Having a brother with a rare, life-limiting disease was the inspiration for Gordon Park resident Zoe Macourt to dedicate herself to expanding biomedical knowledge.

Ms Macourt graduated with a University of Queensland Bachelor of Biomedical Science (Honours) degree on July 21 and gave the valedictory speech to students at the 2pm ceremony at the UQ Centre, St Lucia.   

Her family was be there to celebrate her graduation, including  her younger brother Max, 19, who is an elite athlete and a national boccia champion (boccia is a precision ball sport, similar to the Italian bowls game, bocce) played by athletes with severe physical disabilities.

“Max has Duchenne muscular dystrophy, which is a hereditary condition and a severe type of muscular dystrophy which affects one in 3600 boys,” she said.  

“Duchenne muscular dystrophy affects the protein in the body and causes muscle contraction. 

“It severely damages muscles and most people with this condition require a wheelchair by the age of 12, and have a shorter life span.

“Since I was young, I’ve been very interested in learning as much as I can about my brother’s condition with a long-term aim to help other people in future.”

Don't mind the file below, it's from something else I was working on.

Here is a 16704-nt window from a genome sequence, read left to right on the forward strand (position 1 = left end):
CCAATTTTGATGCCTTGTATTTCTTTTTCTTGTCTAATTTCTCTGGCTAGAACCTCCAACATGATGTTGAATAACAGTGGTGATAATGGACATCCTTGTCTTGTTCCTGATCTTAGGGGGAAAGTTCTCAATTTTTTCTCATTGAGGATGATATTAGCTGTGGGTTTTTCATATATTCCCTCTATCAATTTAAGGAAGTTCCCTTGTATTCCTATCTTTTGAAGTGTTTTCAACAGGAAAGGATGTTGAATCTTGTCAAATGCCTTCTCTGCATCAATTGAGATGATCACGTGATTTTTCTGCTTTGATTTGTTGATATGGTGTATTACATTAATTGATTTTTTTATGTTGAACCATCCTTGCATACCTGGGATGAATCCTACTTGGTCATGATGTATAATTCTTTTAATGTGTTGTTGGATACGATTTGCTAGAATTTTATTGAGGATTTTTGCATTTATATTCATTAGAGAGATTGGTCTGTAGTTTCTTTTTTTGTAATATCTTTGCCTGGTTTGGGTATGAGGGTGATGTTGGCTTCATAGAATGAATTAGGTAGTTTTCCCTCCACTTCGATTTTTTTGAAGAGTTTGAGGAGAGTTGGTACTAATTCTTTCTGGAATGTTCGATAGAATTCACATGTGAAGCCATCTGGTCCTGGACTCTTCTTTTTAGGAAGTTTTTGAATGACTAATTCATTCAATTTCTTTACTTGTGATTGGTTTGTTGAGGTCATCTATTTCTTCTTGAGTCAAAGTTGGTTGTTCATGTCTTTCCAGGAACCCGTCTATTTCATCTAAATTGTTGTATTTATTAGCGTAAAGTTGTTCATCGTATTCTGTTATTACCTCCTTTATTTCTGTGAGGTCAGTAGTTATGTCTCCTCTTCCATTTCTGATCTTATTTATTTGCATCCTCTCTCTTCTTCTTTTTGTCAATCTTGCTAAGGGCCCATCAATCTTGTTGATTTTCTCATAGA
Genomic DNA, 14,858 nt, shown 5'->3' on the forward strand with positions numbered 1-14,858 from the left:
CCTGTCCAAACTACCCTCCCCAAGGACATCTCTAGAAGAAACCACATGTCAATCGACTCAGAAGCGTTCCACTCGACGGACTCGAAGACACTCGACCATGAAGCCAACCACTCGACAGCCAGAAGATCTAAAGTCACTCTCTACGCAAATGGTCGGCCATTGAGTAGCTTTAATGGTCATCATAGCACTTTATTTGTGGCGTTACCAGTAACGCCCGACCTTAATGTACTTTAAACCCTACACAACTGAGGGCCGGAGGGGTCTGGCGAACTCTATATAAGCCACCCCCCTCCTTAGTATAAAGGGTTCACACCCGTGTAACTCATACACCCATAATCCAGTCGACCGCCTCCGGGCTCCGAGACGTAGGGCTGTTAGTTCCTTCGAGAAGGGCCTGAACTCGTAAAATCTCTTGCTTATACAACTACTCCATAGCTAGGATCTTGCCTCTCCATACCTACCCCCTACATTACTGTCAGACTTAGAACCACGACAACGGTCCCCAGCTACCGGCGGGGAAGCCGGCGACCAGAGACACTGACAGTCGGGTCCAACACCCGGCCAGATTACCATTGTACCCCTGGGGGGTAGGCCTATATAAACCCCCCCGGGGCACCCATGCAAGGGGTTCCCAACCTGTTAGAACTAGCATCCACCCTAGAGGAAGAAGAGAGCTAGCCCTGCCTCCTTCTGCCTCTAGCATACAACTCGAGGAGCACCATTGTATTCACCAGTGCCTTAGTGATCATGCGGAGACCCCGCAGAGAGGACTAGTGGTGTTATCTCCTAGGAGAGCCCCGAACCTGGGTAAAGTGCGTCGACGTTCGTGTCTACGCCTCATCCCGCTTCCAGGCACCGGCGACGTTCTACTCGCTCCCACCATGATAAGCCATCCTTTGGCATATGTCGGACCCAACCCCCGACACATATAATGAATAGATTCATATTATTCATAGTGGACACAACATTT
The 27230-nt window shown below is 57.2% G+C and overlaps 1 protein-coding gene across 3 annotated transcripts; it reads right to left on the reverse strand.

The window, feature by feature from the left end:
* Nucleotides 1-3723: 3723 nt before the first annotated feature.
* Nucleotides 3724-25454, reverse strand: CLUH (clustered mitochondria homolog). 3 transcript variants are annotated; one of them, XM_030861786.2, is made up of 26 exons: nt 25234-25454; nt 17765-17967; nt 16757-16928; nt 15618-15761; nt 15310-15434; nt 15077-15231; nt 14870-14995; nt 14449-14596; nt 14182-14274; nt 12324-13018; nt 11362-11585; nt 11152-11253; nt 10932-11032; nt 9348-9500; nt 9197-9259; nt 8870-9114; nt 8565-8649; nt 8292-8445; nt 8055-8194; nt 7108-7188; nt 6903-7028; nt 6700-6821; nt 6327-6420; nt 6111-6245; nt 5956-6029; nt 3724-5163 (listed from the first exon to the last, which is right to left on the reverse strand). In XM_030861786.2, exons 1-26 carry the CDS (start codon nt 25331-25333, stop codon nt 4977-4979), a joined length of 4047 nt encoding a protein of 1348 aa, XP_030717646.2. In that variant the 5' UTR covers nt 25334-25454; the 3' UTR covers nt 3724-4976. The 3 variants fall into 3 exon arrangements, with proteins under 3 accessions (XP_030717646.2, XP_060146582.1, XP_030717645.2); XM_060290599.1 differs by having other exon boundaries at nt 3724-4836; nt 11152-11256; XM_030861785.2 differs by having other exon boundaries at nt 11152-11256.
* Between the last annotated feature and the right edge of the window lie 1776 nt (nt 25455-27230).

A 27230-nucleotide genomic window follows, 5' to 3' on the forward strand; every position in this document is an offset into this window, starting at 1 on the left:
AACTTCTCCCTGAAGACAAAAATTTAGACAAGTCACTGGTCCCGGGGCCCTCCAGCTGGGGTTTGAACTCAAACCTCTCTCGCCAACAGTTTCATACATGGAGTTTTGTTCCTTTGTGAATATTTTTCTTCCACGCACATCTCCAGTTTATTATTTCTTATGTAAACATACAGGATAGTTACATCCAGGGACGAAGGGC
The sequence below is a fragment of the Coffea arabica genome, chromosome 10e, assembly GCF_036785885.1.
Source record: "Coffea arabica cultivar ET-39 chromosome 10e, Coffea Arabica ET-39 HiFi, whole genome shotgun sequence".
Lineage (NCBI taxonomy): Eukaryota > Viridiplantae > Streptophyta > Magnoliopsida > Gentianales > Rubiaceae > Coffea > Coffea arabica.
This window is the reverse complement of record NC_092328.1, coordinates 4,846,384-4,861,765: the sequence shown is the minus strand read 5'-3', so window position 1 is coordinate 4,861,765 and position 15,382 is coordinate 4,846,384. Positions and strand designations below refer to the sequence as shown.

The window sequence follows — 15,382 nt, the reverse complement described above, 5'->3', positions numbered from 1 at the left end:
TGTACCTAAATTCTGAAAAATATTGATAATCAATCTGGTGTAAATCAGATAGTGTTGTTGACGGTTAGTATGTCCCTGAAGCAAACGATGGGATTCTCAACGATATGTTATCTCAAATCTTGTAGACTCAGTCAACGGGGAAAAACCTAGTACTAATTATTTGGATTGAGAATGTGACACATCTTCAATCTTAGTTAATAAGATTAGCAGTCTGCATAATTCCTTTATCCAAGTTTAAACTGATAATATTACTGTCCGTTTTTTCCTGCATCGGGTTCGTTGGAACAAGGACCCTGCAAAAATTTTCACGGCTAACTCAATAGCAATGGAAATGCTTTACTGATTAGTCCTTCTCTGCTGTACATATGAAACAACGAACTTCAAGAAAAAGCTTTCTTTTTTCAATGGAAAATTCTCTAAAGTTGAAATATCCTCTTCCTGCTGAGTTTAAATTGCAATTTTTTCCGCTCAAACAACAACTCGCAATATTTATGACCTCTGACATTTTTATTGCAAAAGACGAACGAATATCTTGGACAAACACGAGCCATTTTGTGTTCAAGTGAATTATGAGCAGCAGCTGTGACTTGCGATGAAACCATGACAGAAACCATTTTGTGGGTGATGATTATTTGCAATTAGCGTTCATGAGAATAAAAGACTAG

Ms Macourt said she had been fortunate to undertake her Honours study in the Muscle Research Lab of ARC Future Fellow Dr Brad Launikonis in the School of Biomedical Sciences

“Brad research specialises in muscle physiology, so I was lucky to study metabolic fatigue in healthy muscles using cane toads as a model,” she said.

“The study involved developing a protocol to find different calcium channeling in muscles as a way to measure changes to calcium– no one had measured that before.”

A former Brisbane Girls Grammar School student, she enrolled at UQ where she achieved a high undergraduate grade point average of 6.67 while helping her family care for Max.

Along the way she has earned Dean’s commendations, and a School of Biomedical Sciences’ honours bursary in the Faculty of Science.

She has volunteered at science events and is also a graduate of the Faculty of Science’s Advanced Study Program in Science (ASPinS) which has helped more than 250 students to pursue their passion for research.

Ms Macourt said she was proud of her TAFE media student brother and hopes to cheer him on as a squad member of the Tokyo Paralympics in 2020.

“I’m not too sure what my future holds but I’d like to study for a masters in genetic counselling or do a PhD in physiology,” she said.

Media: Zoe Macourt, s4319164@student.uq.edu.au, +61 0401 847 735

 

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